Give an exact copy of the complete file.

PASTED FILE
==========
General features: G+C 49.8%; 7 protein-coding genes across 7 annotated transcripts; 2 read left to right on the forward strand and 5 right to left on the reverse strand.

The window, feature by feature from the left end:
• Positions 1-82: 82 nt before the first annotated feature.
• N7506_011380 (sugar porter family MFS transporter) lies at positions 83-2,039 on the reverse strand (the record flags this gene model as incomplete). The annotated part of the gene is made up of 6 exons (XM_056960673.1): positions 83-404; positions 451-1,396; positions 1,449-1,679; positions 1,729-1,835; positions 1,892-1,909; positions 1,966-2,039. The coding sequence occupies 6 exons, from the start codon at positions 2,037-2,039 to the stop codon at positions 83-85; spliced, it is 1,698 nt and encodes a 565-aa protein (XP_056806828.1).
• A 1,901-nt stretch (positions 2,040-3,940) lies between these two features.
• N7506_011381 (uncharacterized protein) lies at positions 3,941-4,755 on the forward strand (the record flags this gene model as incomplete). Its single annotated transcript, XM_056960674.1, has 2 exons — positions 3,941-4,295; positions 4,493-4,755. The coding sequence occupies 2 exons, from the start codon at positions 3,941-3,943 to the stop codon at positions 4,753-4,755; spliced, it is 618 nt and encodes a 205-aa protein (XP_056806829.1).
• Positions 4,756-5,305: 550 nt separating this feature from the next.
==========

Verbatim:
General features: G+C 49.8%; 7 protein-coding genes across 7 annotated transcripts; 2 read left to right on the forward strand and 5 right to left on the reverse strand.

The window, feature by feature from the left end:
• Positions 1-82: 82 nt before the first annotated feature.
• N7506_011380 (sugar porter family MFS transporter) lies at positions 83-2,039 on the reverse strand (the record flags this gene model as incomplete). The annotated part of the gene is made up of 6 exons (XM_056960673.1): positions 83-404; positions 451-1,396; positions 1,449-1,679; positions 1,729-1,835; positions 1,892-1,909; positions 1,966-2,039. The coding sequence occupies 6 exons, from the start codon at positions 2,037-2,039 to the stop codon at positions 83-85; spliced, it is 1,698 nt and encodes a 565-aa protein (XP_056806828.1).
• A 1,901-nt stretch (positions 2,040-3,940) lies between these two features.
• N7506_011381 (uncharacterized protein) lies at positions 3,941-4,755 on the forward strand (the record flags this gene model as incomplete). Its single annotated transcript, XM_056960674.1, has 2 exons — positions 3,941-4,295; positions 4,493-4,755. The coding sequence occupies 2 exons, from the start codon at positions 3,941-3,943 to the stop codon at positions 4,753-4,755; spliced, it is 618 nt and encodes a 205-aa protein (XP_056806829.1).
• Positions 4,756-5,305: 550 nt separating this feature from the next.